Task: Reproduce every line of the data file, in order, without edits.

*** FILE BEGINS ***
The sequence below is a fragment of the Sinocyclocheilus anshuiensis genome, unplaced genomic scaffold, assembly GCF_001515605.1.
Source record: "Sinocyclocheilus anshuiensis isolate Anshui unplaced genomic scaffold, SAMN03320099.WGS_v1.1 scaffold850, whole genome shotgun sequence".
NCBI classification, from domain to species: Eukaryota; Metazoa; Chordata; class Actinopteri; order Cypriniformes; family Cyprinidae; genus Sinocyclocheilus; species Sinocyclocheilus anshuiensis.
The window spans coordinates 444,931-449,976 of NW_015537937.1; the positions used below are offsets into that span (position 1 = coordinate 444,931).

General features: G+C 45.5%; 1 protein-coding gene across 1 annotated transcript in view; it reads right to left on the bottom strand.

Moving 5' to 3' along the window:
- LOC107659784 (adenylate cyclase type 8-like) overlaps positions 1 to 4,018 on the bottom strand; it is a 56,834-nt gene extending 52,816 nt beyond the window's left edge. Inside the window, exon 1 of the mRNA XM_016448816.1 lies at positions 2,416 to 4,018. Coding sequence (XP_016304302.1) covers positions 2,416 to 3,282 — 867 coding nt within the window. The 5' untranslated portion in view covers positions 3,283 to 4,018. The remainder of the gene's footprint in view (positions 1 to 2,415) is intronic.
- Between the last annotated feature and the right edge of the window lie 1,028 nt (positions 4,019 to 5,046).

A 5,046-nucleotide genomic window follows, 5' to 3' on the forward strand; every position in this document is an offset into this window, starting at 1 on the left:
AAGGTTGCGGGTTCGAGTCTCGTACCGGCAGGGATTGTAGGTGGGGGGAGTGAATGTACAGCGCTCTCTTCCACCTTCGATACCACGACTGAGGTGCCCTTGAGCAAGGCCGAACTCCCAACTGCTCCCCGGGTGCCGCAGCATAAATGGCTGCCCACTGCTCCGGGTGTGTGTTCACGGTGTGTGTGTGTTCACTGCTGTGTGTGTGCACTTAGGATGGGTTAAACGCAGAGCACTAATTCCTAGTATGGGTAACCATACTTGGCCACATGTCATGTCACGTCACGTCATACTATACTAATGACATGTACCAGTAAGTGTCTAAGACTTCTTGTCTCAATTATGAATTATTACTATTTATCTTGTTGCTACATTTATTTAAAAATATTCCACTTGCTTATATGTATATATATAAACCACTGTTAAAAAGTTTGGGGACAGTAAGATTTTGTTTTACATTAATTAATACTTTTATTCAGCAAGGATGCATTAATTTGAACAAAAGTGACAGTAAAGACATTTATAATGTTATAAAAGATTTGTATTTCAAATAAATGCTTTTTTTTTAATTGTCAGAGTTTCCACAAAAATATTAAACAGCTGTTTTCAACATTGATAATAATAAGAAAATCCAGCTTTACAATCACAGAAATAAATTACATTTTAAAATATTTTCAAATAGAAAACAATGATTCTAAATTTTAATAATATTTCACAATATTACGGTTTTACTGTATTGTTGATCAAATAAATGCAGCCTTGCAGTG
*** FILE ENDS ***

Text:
The sequence below is a fragment of the Sinocyclocheilus anshuiensis genome, unplaced genomic scaffold, assembly GCF_001515605.1.
Source record: "Sinocyclocheilus anshuiensis isolate Anshui unplaced genomic scaffold, SAMN03320099.WGS_v1.1 scaffold850, whole genome shotgun sequence".
NCBI classification, from domain to species: Eukaryota; Metazoa; Chordata; class Actinopteri; order Cypriniformes; family Cyprinidae; genus Sinocyclocheilus; species Sinocyclocheilus anshuiensis.
The window spans coordinates 444,931-449,976 of NW_015537937.1; the positions used below are offsets into that span (position 1 = coordinate 444,931).

General features: G+C 45.5%; 1 protein-coding gene across 1 annotated transcript in view; it reads right to left on the bottom strand.

Moving 5' to 3' along the window:
- LOC107659784 (adenylate cyclase type 8-like) overlaps positions 1 to 4,018 on the bottom strand; it is a 56,834-nt gene extending 52,816 nt beyond the window's left edge. Inside the window, exon 1 of the mRNA XM_016448816.1 lies at positions 2,416 to 4,018. Coding sequence (XP_016304302.1) covers positions 2,416 to 3,282 — 867 coding nt within the window. The 5' untranslated portion in view covers positions 3,283 to 4,018. The remainder of the gene's footprint in view (positions 1 to 2,415) is intronic.
- Between the last annotated feature and the right edge of the window lie 1,028 nt (positions 4,019 to 5,046).

A 5,046-nucleotide genomic window follows, 5' to 3' on the forward strand; every position in this document is an offset into this window, starting at 1 on the left:
AAGGTTGCGGGTTCGAGTCTCGTACCGGCAGGGATTGTAGGTGGGGGGAGTGAATGTACAGCGCTCTCTTCCACCTTCGATACCACGACTGAGGTGCCCTTGAGCAAGGCCGAACTCCCAACTGCTCCCCGGGTGCCGCAGCATAAATGGCTGCCCACTGCTCCGGGTGTGTGTTCACGGTGTGTGTGTGTTCACTGCTGTGTGTGTGCACTTAGGATGGGTTAAACGCAGAGCACTAATTCCTAGTATGGGTAACCATACTTGGCCACATGTCATGTCACGTCACGTCATACTATACTAATGACATGTACCAGTAAGTGTCTAAGACTTCTTGTCTCAATTATGAATTATTACTATTTATCTTGTTGCTACATTTATTTAAAAATATTCCACTTGCTTATATGTATATATATAAACCACTGTTAAAAAGTTTGGGGACAGTAAGATTTTGTTTTACATTAATTAATACTTTTATTCAGCAAGGATGCATTAATTTGAACAAAAGTGACAGTAAAGACATTTATAATGTTATAAAAGATTTGTATTTCAAATAAATGCTTTTTTTTTAATTGTCAGAGTTTCCACAAAAATATTAAACAGCTGTTTTCAACATTGATAATAATAAGAAAATCCAGCTTTACAATCACAGAAATAAATTACATTTTAAAATATTTTCAAATAGAAAACAATGATTCTAAATTTTAATAATATTTCACAATATTACGGTTTTACTGTATTGTTGATCAAATAAATGCAGCCTTGCAGTG